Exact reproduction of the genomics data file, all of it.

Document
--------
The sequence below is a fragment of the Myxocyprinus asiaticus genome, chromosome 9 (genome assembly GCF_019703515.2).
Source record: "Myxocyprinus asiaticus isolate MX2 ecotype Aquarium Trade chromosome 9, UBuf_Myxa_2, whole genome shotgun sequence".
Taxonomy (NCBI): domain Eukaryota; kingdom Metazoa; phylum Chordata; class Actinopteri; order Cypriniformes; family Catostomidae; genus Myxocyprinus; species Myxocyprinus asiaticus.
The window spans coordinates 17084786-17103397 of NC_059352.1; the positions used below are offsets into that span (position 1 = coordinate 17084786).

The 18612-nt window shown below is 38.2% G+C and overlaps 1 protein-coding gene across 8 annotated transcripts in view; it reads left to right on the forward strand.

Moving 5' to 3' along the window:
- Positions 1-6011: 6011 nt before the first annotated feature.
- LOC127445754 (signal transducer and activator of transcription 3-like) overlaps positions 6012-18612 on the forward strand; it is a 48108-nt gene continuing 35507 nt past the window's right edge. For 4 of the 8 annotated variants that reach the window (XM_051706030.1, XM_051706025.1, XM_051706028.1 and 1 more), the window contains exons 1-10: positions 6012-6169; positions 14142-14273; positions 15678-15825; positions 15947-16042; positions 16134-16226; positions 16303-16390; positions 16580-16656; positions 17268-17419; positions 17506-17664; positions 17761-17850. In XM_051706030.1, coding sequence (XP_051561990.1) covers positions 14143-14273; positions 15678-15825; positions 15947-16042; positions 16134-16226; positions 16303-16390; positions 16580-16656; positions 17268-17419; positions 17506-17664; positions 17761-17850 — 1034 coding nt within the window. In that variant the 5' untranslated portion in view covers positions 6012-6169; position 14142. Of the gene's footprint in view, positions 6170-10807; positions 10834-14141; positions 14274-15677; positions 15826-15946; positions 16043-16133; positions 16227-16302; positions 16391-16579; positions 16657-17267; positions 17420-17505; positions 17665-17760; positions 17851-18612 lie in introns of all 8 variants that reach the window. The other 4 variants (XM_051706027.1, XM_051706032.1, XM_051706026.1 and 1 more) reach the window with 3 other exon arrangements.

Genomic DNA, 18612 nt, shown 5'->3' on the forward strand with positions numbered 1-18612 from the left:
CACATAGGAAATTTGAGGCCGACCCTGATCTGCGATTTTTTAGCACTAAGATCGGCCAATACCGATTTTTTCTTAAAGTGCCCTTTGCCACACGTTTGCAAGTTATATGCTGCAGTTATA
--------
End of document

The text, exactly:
The sequence below is a fragment of the Myxocyprinus asiaticus genome, chromosome 9 (genome assembly GCF_019703515.2).
Source record: "Myxocyprinus asiaticus isolate MX2 ecotype Aquarium Trade chromosome 9, UBuf_Myxa_2, whole genome shotgun sequence".
Taxonomy (NCBI): domain Eukaryota; kingdom Metazoa; phylum Chordata; class Actinopteri; order Cypriniformes; family Catostomidae; genus Myxocyprinus; species Myxocyprinus asiaticus.
The window spans coordinates 17084786-17103397 of NC_059352.1; the positions used below are offsets into that span (position 1 = coordinate 17084786).

The 18612-nt window shown below is 38.2% G+C and overlaps 1 protein-coding gene across 8 annotated transcripts in view; it reads left to right on the forward strand.

Moving 5' to 3' along the window:
- Positions 1-6011: 6011 nt before the first annotated feature.
- LOC127445754 (signal transducer and activator of transcription 3-like) overlaps positions 6012-18612 on the forward strand; it is a 48108-nt gene continuing 35507 nt past the window's right edge. For 4 of the 8 annotated variants that reach the window (XM_051706030.1, XM_051706025.1, XM_051706028.1 and 1 more), the window contains exons 1-10: positions 6012-6169; positions 14142-14273; positions 15678-15825; positions 15947-16042; positions 16134-16226; positions 16303-16390; positions 16580-16656; positions 17268-17419; positions 17506-17664; positions 17761-17850. In XM_051706030.1, coding sequence (XP_051561990.1) covers positions 14143-14273; positions 15678-15825; positions 15947-16042; positions 16134-16226; positions 16303-16390; positions 16580-16656; positions 17268-17419; positions 17506-17664; positions 17761-17850 — 1034 coding nt within the window. In that variant the 5' untranslated portion in view covers positions 6012-6169; position 14142. Of the gene's footprint in view, positions 6170-10807; positions 10834-14141; positions 14274-15677; positions 15826-15946; positions 16043-16133; positions 16227-16302; positions 16391-16579; positions 16657-17267; positions 17420-17505; positions 17665-17760; positions 17851-18612 lie in introns of all 8 variants that reach the window. The other 4 variants (XM_051706027.1, XM_051706032.1, XM_051706026.1 and 1 more) reach the window with 3 other exon arrangements.

Genomic DNA, 18612 nt, shown 5'->3' on the forward strand with positions numbered 1-18612 from the left:
CACATAGGAAATTTGAGGCCGACCCTGATCTGCGATTTTTTAGCACTAAGATCGGCCAATACCGATTTTTTCTTAAAGTGCCCTTTGCCACACGTTTGCAAGTTATATGCTGCAGTTATA